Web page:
A positive energy balance (energy intake>energy expenditure), in which total fat intake plays an important role, is commonly regarded as a major factor contributing to obesity.

Adipose tissue development, i.e. both size (hypertrophy) and number (hyperplasia), is stimulated by high dietary fat intake during early postnatal development, a susceptibility that now appears to continue well into adulthood.

Recent human and animal studies suggest that by altering rates of adipocyte differentiation and proliferation, differences in the composition of dietary fat may also contribute to adipose tissue development. At least in rodent models, the relative intake of n-6 to n-3 PUFA is clearly emerging as a new factor in this development. In these models, higher linoleate intake raises tissue arachidonic acid, which increases prostacyclin production and, in turn, stimulates signalling pathways implicated in adipogenesis. Signalling pathways stimulated by arachidonic acid probably include phospholipase and/or cyclo-oxygenase activation and may be linked as much to relatively low intake of n-3 PUFA as to excessive dietary linoleate.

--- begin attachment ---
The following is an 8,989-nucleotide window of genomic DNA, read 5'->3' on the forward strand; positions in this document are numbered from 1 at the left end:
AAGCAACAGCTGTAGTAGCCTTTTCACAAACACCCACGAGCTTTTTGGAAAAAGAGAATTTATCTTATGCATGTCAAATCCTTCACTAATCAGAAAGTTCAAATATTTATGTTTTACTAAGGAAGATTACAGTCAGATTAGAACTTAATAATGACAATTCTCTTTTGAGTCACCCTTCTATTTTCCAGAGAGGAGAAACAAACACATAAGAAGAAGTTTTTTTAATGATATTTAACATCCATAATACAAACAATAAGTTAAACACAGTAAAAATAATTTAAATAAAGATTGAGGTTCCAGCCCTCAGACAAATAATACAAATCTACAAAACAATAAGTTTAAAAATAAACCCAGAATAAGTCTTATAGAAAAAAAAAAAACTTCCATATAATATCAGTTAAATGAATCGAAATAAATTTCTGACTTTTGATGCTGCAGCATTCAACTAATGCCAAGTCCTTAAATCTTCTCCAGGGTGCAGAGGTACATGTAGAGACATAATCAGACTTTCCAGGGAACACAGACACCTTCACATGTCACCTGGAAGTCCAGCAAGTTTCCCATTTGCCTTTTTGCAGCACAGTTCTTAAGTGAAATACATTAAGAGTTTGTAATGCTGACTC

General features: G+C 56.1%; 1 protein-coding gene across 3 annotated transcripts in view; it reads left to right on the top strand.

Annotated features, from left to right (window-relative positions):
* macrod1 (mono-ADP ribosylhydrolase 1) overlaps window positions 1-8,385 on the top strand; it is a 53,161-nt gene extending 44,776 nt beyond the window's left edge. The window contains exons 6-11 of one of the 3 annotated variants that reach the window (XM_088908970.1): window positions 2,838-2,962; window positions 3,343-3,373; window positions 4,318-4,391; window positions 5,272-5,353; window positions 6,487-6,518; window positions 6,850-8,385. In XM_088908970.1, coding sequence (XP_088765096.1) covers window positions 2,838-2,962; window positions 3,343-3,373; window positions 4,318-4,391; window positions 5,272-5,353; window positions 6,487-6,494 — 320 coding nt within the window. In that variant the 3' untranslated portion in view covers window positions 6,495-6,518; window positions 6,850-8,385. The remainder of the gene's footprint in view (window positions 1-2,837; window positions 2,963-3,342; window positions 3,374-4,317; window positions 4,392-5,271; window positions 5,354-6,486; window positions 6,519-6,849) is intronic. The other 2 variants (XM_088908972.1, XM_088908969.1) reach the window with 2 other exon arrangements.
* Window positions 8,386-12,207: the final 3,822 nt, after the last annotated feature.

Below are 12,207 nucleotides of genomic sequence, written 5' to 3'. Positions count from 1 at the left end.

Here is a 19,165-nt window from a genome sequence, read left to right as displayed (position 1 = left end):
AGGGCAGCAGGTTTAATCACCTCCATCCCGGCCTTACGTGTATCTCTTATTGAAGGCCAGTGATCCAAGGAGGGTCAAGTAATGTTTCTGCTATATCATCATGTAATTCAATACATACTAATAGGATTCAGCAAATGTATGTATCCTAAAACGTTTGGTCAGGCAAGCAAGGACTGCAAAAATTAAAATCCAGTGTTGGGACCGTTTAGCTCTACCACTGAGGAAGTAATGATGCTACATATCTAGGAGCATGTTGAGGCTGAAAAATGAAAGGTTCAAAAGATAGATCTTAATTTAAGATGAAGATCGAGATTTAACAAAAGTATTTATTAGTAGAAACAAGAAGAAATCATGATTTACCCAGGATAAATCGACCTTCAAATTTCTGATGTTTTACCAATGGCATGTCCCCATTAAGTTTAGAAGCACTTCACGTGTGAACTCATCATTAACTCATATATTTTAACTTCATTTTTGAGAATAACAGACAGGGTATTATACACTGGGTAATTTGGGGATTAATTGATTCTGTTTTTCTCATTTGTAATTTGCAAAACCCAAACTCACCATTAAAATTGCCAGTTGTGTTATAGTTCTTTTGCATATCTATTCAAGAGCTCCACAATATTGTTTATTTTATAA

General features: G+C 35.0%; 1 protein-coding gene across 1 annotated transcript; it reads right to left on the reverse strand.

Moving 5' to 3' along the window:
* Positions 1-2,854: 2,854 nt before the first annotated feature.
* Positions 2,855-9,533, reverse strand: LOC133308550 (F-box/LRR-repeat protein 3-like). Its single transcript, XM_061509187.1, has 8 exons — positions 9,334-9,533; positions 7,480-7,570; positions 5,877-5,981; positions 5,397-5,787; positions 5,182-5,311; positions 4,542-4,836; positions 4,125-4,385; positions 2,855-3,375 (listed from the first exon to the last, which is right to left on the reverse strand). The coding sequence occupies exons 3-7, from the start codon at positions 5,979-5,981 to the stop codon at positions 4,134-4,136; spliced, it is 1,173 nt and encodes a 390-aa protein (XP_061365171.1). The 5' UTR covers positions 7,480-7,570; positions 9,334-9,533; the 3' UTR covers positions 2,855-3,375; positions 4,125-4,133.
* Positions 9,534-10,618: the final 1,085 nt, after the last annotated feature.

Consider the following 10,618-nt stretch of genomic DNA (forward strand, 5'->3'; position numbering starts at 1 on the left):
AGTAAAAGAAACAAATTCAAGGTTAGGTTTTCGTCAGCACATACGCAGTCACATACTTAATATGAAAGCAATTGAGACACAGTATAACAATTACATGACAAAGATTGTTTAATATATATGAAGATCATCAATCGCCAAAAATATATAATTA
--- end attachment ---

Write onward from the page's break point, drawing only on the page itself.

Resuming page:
One factor potentially contributing to oversight about the apparent role of dietary n-6 PUFA (especially excess dietary linoleate) in adipose tissue development is the historical overestimation of linoleate requirements and the enthusiasm for higher intake of 'essential fatty acids'. More research is needed to address whether disequilibration of dietary PUFA intake contributes to the risk of obesity in humans.